L’Organizzazione Mondiale della Sanità ha redatto l’ “Health Evidence Network synthesis report 67: What is the evidence on the role of the arts in improving
health and well-being? A scoping review”. Il documento è estremamente rilevante per i professionisti dell’Arteterapia, ma anche per gli operatori musicali e artistici.
Circa il rapporto tra arteterapia e musicoterapia e autismo vi sono riportate alcune ricerche scientifiche secondo cui la musica e l’arteterapia possono migliorare la comunicazione, le abilità sociali, il linguaggio e la percezione sensoriale, la coordinazione motoria. Qui un breve estratto:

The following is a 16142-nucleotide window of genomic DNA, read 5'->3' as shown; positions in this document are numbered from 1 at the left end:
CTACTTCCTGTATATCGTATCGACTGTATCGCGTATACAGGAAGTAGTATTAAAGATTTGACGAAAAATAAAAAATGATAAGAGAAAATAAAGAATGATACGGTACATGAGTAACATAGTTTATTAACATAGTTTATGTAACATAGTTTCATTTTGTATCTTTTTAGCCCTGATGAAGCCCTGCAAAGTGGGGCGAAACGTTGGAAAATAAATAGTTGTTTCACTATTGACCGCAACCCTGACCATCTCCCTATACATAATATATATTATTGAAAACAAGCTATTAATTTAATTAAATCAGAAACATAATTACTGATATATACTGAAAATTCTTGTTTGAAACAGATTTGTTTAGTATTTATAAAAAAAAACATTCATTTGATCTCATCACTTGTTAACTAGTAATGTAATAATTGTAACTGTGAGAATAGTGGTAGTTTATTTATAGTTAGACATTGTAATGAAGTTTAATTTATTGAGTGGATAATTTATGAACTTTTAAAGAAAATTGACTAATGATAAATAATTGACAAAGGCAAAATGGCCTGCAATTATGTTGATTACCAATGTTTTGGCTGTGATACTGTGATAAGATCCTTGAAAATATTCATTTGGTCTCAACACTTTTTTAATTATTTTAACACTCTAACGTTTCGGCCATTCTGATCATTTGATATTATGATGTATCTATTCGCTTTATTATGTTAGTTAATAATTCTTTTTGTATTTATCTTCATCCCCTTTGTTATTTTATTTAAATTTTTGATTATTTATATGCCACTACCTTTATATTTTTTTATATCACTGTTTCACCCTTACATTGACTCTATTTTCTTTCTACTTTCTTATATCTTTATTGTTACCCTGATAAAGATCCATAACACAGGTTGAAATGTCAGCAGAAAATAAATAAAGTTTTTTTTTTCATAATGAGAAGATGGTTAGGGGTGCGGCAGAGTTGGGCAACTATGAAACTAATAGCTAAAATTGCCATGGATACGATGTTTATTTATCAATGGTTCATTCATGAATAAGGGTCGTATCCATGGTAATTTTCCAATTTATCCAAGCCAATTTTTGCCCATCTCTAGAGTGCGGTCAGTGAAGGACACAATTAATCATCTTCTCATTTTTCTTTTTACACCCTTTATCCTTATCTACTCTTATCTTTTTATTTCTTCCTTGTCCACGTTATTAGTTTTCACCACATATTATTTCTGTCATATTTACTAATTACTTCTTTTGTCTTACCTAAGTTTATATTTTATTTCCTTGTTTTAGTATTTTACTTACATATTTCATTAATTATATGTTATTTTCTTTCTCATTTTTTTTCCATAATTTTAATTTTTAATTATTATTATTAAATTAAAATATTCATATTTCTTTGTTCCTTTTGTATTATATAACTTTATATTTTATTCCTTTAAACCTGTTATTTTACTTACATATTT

“There is a wide literature demonstrating that some individuals with ASD can excel at creative activities, including having superior memory for pitch and timbre, excellent broader musical memory and high levels of ability to process melodic and rhythmic complexity (688). Even among those without such skills, the arts have been shown to have profound benefits. Music and art therapy can improve communication, including social interaction skills, sensory perception and language in some children with ASD (689–692). It has been proposed that music is particularly effective for communication as it forms a proxy language, encoding both metaphor and linguistic structures (693), while art-making allows the use of symbols as well as coupling of the artwork with body language for expression (691). Music and arts can, therefore, play a pivotal role in socialization and communication for young children with ASD (694). Studies have shown that auditory–motor rhythmic training through music can facilitate and improve language processing and acquisition and speech control (688). This may be partly because the mechanisms of speech and song have functional and structural differences, with music abilities more frequently preserved in children with ASD (695,696). Relatedly, rhythmic–motor components in music have also been found to improve motor control, including gross and fine motor skills, which can be impaired in children with ASD (695,697). One study has even suggested that antenatal music training and maternal talk can reduce the risk of children developing autistic-like behaviours (698), although more research is needed here.”